Also, it is unclear how much John Appleby did not work for SAP. John Appleby was serving as a proxy for SAP in his statements. Indeed, he does not have to be careful, but that is sort of the point. John Appleby is posing as independent when, in fact, he has a long history of being puppeteered by SAP. And at this time, John Appleby was trying to sell HANA services.
“In the projects I’m working on, we find that the sheer number crunching capability of HANA means that we can solve problems we couldn’t solve in DB2 or Oracle. For instance, we put together a real-time management dashboard for one company; this was based on 34 separate complex questions that displayed in one dashboard. Using the HANA platform, we could get an end-end page load on an iPad in under 3 seconds based on real-time data. There’s no way that this could have been built on DB2 or Oracle – it took 30-40 seconds and that’s not an acceptable response time for a mobile app.”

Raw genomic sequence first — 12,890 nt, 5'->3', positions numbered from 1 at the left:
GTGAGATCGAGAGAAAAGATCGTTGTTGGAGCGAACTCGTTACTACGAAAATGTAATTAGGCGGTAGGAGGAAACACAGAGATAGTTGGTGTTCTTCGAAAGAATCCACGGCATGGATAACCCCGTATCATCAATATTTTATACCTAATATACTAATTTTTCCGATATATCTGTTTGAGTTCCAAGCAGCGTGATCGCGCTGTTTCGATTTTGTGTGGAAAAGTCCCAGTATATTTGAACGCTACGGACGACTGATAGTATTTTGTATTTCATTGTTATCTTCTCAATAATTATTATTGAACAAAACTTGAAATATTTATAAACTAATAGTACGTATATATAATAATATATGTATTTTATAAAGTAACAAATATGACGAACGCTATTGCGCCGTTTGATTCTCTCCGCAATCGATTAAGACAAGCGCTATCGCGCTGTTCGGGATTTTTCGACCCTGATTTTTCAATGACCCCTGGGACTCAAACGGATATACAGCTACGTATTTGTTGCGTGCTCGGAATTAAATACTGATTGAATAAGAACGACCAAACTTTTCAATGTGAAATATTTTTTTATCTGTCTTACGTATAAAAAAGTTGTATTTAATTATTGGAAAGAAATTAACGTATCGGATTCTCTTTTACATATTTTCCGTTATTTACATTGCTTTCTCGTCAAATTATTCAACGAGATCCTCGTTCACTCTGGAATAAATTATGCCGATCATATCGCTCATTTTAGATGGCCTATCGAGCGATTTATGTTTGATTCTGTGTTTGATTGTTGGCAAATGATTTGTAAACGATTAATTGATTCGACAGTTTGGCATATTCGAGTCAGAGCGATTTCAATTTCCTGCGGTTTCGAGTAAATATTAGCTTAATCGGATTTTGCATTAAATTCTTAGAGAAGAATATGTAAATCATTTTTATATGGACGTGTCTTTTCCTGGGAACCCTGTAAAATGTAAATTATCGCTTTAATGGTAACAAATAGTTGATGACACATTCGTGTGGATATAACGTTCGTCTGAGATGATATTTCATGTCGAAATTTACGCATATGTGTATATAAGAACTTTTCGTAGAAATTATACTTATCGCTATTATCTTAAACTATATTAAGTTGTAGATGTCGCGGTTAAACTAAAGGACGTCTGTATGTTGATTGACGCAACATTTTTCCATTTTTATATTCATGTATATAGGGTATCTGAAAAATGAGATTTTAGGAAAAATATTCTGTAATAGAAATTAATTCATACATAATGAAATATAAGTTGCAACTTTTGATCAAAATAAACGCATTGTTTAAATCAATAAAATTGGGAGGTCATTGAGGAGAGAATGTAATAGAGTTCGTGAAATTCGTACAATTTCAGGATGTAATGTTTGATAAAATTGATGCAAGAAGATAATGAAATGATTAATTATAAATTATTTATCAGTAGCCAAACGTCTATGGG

HANA has no more number crunching capabilities than either DB2 or Oracle. Repeated observations from HANA customers supports this conclusion. We covered this topic in the article What is the Actual HANA Performance? Therefore, it is unlikely that what John is saying here is true.
HANA is not a platform; it is a database. Secondly, there is no way that 34 complex questions would take 30 to 40 seconds to load.
First, are all 34 questions appearing on one page? If so, why? See our survey on HANA problems here. Notice how one question is loaded at a time? We have no idea what database is used, but it works great.
Even if 34 questions did take 30 to 40 seconds to load — they would load below the fold, and it would be immaterial to the user. Secondly, most of the load time would be attributed to the server technologies, the images on the web page, etc., not to the database.